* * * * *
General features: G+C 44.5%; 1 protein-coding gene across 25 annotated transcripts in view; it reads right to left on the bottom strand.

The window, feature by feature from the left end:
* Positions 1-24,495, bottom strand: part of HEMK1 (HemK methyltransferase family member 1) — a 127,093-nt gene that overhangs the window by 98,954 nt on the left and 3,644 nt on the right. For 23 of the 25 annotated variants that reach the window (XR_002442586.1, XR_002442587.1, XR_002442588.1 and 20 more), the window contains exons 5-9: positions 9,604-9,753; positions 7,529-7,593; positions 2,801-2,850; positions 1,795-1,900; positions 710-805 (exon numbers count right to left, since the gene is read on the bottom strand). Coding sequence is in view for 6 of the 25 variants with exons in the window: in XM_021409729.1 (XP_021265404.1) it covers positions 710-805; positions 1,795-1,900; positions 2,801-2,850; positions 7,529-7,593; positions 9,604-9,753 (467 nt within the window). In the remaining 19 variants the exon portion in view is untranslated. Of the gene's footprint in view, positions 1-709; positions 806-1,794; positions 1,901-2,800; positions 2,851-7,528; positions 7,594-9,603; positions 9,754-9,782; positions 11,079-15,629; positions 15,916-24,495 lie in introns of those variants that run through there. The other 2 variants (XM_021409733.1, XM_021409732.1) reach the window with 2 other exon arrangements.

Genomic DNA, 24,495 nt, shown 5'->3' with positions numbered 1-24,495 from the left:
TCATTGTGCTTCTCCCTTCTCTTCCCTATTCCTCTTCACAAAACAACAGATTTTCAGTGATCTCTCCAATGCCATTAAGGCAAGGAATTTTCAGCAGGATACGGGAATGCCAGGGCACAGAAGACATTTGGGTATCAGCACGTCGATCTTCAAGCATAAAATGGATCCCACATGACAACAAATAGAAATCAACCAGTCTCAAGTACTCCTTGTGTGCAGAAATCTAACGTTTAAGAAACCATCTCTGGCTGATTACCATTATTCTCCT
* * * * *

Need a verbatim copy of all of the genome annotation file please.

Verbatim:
General features: G+C 44.5%; 1 protein-coding gene across 25 annotated transcripts in view; it reads right to left on the bottom strand.

The window, feature by feature from the left end:
* Positions 1-24,495, bottom strand: part of HEMK1 (HemK methyltransferase family member 1) — a 127,093-nt gene that overhangs the window by 98,954 nt on the left and 3,644 nt on the right. For 23 of the 25 annotated variants that reach the window (XR_002442586.1, XR_002442587.1, XR_002442588.1 and 20 more), the window contains exons 5-9: positions 9,604-9,753; positions 7,529-7,593; positions 2,801-2,850; positions 1,795-1,900; positions 710-805 (exon numbers count right to left, since the gene is read on the bottom strand). Coding sequence is in view for 6 of the 25 variants with exons in the window: in XM_021409729.1 (XP_021265404.1) it covers positions 710-805; positions 1,795-1,900; positions 2,801-2,850; positions 7,529-7,593; positions 9,604-9,753 (467 nt within the window). In the remaining 19 variants the exon portion in view is untranslated. Of the gene's footprint in view, positions 1-709; positions 806-1,794; positions 1,901-2,800; positions 2,851-7,528; positions 7,594-9,603; positions 9,754-9,782; positions 11,079-15,629; positions 15,916-24,495 lie in introns of those variants that run through there. The other 2 variants (XM_021409733.1, XM_021409732.1) reach the window with 2 other exon arrangements.

Genomic DNA, 24,495 nt, shown 5'->3' with positions numbered 1-24,495 from the left:
TCATTGTGCTTCTCCCTTCTCTTCCCTATTCCTCTTCACAAAACAACAGATTTTCAGTGATCTCTCCAATGCCATTAAGGCAAGGAATTTTCAGCAGGATACGGGAATGCCAGGGCACAGAAGACATTTGGGTATCAGCACGTCGATCTTCAAGCATAAAATGGATCCCACATGACAACAAATAGAAATCAACCAGTCTCAAGTACTCCTTGTGTGCAGAAATCTAACGTTTAAGAAACCATCTCTGGCTGATTACCATTATTCTCCT